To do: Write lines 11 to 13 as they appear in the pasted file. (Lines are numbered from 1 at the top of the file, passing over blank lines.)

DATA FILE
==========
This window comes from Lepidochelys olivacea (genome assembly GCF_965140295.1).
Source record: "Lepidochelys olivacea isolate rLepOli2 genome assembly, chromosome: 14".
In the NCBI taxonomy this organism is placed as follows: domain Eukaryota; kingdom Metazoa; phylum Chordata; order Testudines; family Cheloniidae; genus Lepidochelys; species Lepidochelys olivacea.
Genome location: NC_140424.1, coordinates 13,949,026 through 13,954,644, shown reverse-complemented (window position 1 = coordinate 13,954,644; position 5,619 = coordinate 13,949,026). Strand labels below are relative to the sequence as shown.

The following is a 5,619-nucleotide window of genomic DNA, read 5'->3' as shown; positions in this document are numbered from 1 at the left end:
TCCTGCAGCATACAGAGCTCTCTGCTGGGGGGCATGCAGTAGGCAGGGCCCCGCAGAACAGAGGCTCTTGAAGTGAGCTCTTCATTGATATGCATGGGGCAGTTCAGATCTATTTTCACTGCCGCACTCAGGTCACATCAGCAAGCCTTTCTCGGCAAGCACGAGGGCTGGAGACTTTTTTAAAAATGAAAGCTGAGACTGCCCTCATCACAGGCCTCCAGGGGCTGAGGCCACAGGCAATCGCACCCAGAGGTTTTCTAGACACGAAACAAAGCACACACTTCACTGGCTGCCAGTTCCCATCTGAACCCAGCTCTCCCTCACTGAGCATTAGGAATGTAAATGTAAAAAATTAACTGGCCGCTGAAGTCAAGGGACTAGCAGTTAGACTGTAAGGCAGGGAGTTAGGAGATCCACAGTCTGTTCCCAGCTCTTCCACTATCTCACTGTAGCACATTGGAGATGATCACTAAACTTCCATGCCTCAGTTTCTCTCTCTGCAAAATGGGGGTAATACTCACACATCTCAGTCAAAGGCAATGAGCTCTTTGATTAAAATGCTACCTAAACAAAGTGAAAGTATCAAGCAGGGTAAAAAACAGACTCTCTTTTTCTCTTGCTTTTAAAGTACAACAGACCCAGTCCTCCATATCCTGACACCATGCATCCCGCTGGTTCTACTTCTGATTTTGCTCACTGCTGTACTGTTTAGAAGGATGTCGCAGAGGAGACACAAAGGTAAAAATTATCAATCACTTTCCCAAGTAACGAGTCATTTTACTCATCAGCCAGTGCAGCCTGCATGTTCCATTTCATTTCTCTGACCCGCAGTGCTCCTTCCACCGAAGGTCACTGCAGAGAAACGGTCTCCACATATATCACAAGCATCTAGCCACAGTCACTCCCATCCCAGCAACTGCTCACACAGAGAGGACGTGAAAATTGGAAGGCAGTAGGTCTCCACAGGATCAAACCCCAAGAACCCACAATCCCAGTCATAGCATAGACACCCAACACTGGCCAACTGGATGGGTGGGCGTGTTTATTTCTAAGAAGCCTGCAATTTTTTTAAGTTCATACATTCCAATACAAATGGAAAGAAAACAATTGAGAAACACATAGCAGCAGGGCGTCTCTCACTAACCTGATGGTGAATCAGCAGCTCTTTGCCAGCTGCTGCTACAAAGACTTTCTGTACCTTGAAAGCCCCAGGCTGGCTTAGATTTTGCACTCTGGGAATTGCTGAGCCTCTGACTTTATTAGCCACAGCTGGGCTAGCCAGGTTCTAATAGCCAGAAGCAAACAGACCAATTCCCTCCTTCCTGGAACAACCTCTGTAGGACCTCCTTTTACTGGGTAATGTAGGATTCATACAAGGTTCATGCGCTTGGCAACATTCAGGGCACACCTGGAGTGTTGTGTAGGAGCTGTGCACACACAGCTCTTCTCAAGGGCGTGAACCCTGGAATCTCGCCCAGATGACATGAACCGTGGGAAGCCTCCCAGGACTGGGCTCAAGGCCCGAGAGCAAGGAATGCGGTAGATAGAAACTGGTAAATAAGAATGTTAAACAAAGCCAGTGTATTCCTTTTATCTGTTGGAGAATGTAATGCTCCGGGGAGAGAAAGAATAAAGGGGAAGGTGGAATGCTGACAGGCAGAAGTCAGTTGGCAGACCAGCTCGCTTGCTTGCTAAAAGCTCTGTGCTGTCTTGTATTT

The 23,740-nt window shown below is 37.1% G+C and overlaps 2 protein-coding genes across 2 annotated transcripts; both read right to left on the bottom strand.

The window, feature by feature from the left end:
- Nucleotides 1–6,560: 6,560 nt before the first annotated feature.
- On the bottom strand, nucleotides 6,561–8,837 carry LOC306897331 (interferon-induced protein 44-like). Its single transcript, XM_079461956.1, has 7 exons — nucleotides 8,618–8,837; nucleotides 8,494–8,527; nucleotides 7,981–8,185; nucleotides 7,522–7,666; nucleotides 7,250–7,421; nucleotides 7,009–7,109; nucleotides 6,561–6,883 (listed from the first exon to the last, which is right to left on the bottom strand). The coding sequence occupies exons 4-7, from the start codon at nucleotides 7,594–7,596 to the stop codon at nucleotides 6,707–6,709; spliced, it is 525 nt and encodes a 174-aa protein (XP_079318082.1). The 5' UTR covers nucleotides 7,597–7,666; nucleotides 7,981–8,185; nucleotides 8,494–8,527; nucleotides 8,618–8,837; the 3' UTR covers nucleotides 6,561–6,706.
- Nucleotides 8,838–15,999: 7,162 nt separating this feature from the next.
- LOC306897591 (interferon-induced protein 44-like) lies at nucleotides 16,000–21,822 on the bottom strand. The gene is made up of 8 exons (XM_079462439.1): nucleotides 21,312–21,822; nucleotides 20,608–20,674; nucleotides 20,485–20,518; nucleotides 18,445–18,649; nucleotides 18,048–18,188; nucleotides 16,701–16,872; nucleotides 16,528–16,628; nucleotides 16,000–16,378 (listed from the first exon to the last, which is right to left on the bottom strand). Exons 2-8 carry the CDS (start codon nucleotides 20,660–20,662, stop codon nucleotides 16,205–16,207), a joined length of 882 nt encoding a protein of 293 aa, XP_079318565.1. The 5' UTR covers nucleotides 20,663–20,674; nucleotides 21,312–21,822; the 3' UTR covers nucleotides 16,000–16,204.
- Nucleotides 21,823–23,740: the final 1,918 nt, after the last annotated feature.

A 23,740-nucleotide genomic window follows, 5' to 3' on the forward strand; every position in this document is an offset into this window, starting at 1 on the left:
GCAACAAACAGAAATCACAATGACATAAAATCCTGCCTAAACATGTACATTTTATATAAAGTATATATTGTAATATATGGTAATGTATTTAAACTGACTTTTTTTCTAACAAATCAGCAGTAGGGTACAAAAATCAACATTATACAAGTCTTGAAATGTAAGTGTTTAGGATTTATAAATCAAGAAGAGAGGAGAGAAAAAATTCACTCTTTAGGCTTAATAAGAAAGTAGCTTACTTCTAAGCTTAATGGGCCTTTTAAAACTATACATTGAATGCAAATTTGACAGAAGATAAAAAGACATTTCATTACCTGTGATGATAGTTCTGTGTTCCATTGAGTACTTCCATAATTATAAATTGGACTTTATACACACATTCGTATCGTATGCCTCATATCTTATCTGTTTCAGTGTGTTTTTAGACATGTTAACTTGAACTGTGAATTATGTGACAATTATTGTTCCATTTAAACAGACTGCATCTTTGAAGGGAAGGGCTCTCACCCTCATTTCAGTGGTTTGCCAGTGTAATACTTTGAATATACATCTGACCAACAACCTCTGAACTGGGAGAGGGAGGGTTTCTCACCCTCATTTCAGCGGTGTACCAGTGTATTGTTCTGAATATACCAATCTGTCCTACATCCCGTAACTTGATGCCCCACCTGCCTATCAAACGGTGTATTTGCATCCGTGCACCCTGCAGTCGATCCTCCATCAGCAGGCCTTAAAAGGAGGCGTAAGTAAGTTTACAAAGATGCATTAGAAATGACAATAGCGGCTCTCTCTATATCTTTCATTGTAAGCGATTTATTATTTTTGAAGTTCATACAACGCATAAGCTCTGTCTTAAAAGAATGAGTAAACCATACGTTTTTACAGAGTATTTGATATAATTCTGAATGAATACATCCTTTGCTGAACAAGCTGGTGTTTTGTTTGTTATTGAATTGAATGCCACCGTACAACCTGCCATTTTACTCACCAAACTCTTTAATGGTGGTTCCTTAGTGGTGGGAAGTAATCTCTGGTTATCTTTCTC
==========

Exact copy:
- Nucleotides 8,838–15,999: 7,162 nt separating this feature from the next.
- LOC306897591 (interferon-induced protein 44-like) lies at nucleotides 16,000–21,822 on the bottom strand. The gene is made up of 8 exons (XM_079462439.1): nucleotides 21,312–21,822; nucleotides 20,608–20,674; nucleotides 20,485–20,518; nucleotides 18,445–18,649; nucleotides 18,048–18,188; nucleotides 16,701–16,872; nucleotides 16,528–16,628; nucleotides 16,000–16,378 (listed from the first exon to the last, which is right to left on the bottom strand). Exons 2-8 carry the CDS (start codon nucleotides 20,660–20,662, stop codon nucleotides 16,205–16,207), a joined length of 882 nt encoding a protein of 293 aa, XP_079318565.1. The 5' UTR covers nucleotides 20,663–20,674; nucleotides 21,312–21,822; the 3' UTR covers nucleotides 16,000–16,204.
- Nucleotides 21,823–23,740: the final 1,918 nt, after the last annotated feature.